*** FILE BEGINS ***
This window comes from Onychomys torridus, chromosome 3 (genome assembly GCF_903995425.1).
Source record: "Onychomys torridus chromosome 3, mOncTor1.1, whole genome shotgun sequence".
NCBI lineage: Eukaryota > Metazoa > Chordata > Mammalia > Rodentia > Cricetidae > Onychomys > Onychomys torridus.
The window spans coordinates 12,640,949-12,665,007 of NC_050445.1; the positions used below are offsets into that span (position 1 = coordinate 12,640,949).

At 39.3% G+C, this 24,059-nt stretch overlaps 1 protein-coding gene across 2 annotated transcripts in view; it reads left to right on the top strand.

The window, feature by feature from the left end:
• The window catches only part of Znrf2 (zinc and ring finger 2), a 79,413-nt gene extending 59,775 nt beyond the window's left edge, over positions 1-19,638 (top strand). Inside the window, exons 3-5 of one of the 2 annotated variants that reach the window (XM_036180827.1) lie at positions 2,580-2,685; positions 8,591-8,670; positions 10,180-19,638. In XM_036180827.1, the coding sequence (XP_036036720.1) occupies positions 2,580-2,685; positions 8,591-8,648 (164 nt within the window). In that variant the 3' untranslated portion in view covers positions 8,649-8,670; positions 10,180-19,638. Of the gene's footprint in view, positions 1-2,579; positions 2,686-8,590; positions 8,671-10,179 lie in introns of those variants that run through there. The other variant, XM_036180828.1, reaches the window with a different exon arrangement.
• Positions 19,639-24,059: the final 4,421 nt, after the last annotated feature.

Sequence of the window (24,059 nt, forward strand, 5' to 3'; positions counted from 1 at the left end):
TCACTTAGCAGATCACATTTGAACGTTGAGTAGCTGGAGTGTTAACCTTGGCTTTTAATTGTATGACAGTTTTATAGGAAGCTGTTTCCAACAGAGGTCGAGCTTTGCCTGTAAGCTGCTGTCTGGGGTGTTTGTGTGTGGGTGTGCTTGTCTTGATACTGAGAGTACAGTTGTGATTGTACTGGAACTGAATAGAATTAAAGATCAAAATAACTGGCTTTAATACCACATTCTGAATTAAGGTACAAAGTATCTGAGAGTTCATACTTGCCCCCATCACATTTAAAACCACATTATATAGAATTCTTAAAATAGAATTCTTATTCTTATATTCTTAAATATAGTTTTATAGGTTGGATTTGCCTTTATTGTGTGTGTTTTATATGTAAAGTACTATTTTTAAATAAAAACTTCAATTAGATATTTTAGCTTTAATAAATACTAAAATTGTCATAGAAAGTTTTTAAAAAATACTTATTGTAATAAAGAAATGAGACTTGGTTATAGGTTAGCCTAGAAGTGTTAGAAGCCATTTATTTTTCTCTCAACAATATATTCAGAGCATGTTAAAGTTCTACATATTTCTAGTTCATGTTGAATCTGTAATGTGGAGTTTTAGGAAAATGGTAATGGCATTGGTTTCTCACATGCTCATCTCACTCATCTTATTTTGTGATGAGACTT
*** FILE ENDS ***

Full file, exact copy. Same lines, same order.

This window comes from Onychomys torridus, chromosome 3 (genome assembly GCF_903995425.1).
Source record: "Onychomys torridus chromosome 3, mOncTor1.1, whole genome shotgun sequence".
NCBI lineage: Eukaryota > Metazoa > Chordata > Mammalia > Rodentia > Cricetidae > Onychomys > Onychomys torridus.
The window spans coordinates 12,640,949-12,665,007 of NC_050445.1; the positions used below are offsets into that span (position 1 = coordinate 12,640,949).

At 39.3% G+C, this 24,059-nt stretch overlaps 1 protein-coding gene across 2 annotated transcripts in view; it reads left to right on the top strand.

The window, feature by feature from the left end:
• The window catches only part of Znrf2 (zinc and ring finger 2), a 79,413-nt gene extending 59,775 nt beyond the window's left edge, over positions 1-19,638 (top strand). Inside the window, exons 3-5 of one of the 2 annotated variants that reach the window (XM_036180827.1) lie at positions 2,580-2,685; positions 8,591-8,670; positions 10,180-19,638. In XM_036180827.1, the coding sequence (XP_036036720.1) occupies positions 2,580-2,685; positions 8,591-8,648 (164 nt within the window). In that variant the 3' untranslated portion in view covers positions 8,649-8,670; positions 10,180-19,638. Of the gene's footprint in view, positions 1-2,579; positions 2,686-8,590; positions 8,671-10,179 lie in introns of those variants that run through there. The other variant, XM_036180828.1, reaches the window with a different exon arrangement.
• Positions 19,639-24,059: the final 4,421 nt, after the last annotated feature.

Sequence of the window (24,059 nt, forward strand, 5' to 3'; positions counted from 1 at the left end):
TCACTTAGCAGATCACATTTGAACGTTGAGTAGCTGGAGTGTTAACCTTGGCTTTTAATTGTATGACAGTTTTATAGGAAGCTGTTTCCAACAGAGGTCGAGCTTTGCCTGTAAGCTGCTGTCTGGGGTGTTTGTGTGTGGGTGTGCTTGTCTTGATACTGAGAGTACAGTTGTGATTGTACTGGAACTGAATAGAATTAAAGATCAAAATAACTGGCTTTAATACCACATTCTGAATTAAGGTACAAAGTATCTGAGAGTTCATACTTGCCCCCATCACATTTAAAACCACATTATATAGAATTCTTAAAATAGAATTCTTATTCTTATATTCTTAAATATAGTTTTATAGGTTGGATTTGCCTTTATTGTGTGTGTTTTATATGTAAAGTACTATTTTTAAATAAAAACTTCAATTAGATATTTTAGCTTTAATAAATACTAAAATTGTCATAGAAAGTTTTTAAAAAATACTTATTGTAATAAAGAAATGAGACTTGGTTATAGGTTAGCCTAGAAGTGTTAGAAGCCATTTATTTTTCTCTCAACAATATATTCAGAGCATGTTAAAGTTCTACATATTTCTAGTTCATGTTGAATCTGTAATGTGGAGTTTTAGGAAAATGGTAATGGCATTGGTTTCTCACATGCTCATCTCACTCATCTTATTTTGTGATGAGACTT